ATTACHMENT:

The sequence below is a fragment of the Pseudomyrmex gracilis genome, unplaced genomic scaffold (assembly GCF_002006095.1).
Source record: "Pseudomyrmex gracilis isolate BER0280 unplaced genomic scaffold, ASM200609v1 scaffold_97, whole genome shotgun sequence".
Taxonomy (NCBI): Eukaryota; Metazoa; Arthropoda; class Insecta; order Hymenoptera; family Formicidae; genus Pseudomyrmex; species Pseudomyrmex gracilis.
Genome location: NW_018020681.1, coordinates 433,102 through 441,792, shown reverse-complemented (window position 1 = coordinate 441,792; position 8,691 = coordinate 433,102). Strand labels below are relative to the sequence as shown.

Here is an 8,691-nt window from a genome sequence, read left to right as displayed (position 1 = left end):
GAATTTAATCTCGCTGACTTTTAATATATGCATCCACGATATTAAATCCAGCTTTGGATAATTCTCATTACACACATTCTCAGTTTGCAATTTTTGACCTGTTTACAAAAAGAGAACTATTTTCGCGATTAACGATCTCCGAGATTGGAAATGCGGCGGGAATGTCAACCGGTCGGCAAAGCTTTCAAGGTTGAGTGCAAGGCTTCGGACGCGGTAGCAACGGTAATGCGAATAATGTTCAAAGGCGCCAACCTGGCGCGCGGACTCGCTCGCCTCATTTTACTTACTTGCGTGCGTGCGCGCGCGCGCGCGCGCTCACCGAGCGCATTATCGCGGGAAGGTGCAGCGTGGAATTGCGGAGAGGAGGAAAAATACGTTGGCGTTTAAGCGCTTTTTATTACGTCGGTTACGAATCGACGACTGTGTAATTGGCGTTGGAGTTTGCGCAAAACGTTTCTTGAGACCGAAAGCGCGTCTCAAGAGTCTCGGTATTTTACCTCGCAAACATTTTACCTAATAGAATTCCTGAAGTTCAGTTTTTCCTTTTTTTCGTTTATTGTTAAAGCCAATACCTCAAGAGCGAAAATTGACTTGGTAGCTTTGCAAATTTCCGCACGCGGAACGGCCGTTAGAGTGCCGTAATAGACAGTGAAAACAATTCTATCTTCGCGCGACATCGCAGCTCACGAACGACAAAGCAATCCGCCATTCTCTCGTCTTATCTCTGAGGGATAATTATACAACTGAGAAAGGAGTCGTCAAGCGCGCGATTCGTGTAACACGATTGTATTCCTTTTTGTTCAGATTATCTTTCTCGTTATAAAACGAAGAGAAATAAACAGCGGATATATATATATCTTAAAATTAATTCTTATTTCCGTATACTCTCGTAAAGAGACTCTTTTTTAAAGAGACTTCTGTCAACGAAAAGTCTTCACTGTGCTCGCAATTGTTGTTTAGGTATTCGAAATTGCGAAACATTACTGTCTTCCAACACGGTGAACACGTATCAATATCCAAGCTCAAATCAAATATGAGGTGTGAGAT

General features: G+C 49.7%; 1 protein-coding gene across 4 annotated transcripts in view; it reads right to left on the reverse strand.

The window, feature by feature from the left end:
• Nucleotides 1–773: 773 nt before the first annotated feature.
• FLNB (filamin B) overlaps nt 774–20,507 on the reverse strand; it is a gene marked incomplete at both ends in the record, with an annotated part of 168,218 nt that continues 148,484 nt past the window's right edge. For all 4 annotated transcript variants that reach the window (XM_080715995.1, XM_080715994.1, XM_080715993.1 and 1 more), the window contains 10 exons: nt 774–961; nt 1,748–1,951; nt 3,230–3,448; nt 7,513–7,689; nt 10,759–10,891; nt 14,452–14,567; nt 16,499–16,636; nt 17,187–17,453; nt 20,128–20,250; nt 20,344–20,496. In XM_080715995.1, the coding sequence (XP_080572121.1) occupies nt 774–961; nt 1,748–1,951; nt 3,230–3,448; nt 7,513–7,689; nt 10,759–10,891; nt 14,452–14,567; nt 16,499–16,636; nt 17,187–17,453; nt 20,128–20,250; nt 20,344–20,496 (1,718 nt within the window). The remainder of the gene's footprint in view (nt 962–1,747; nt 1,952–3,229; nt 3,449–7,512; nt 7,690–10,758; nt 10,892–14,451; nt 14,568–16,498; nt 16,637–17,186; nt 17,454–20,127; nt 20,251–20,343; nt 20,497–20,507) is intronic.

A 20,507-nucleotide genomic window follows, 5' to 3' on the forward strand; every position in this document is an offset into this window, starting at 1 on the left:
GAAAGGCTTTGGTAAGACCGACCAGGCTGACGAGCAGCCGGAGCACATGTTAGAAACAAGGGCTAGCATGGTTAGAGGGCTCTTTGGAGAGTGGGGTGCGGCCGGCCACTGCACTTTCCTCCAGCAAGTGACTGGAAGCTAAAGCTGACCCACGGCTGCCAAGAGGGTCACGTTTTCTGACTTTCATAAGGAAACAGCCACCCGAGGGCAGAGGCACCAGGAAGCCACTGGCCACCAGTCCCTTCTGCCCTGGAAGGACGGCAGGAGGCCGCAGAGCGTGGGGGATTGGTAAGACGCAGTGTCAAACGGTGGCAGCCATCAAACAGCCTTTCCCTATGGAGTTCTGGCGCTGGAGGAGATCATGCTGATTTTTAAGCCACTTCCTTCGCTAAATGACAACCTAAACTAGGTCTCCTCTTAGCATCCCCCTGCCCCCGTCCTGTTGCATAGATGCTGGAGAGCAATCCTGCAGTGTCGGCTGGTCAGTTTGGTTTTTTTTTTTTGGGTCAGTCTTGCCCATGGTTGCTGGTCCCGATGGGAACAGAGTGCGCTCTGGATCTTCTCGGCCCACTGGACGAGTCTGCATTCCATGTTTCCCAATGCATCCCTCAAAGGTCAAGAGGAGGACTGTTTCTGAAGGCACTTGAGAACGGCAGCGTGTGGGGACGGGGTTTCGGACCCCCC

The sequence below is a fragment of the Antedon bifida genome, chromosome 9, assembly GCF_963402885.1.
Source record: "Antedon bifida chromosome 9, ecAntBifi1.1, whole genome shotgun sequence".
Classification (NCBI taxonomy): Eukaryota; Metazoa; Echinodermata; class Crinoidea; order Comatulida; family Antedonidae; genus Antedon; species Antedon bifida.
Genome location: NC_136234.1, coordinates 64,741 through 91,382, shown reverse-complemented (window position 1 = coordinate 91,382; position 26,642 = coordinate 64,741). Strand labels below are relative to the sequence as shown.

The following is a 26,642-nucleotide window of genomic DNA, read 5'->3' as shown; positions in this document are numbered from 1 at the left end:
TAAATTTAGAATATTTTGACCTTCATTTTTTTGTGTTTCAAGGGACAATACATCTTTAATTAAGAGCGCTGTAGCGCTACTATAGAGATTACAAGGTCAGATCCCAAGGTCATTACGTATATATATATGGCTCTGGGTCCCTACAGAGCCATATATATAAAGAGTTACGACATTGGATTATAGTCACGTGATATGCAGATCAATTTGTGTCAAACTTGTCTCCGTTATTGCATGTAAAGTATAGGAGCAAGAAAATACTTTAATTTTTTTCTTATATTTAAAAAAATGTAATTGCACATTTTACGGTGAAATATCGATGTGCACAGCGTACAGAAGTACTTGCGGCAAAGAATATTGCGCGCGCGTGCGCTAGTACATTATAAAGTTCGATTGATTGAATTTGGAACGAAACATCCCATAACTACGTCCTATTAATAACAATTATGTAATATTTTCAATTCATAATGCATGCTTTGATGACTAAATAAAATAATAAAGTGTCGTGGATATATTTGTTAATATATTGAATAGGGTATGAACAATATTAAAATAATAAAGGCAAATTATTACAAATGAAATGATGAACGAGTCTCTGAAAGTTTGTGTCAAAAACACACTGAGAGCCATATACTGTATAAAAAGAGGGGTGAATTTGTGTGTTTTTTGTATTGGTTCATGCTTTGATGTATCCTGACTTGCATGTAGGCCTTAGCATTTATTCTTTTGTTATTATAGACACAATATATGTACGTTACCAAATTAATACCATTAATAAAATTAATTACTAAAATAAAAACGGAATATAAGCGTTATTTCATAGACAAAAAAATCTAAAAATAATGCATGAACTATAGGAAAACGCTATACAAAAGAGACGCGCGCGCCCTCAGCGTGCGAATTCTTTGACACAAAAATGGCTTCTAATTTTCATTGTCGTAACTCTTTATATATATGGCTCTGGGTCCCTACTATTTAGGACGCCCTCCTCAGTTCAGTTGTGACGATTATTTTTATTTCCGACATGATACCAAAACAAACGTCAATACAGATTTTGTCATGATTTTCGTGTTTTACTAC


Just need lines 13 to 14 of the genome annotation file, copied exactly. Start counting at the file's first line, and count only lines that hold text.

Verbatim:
The sequence below is a fragment of the Antedon bifida genome, chromosome 9, assembly GCF_963402885.1.
Source record: "Antedon bifida chromosome 9, ecAntBifi1.1, whole genome shotgun sequence".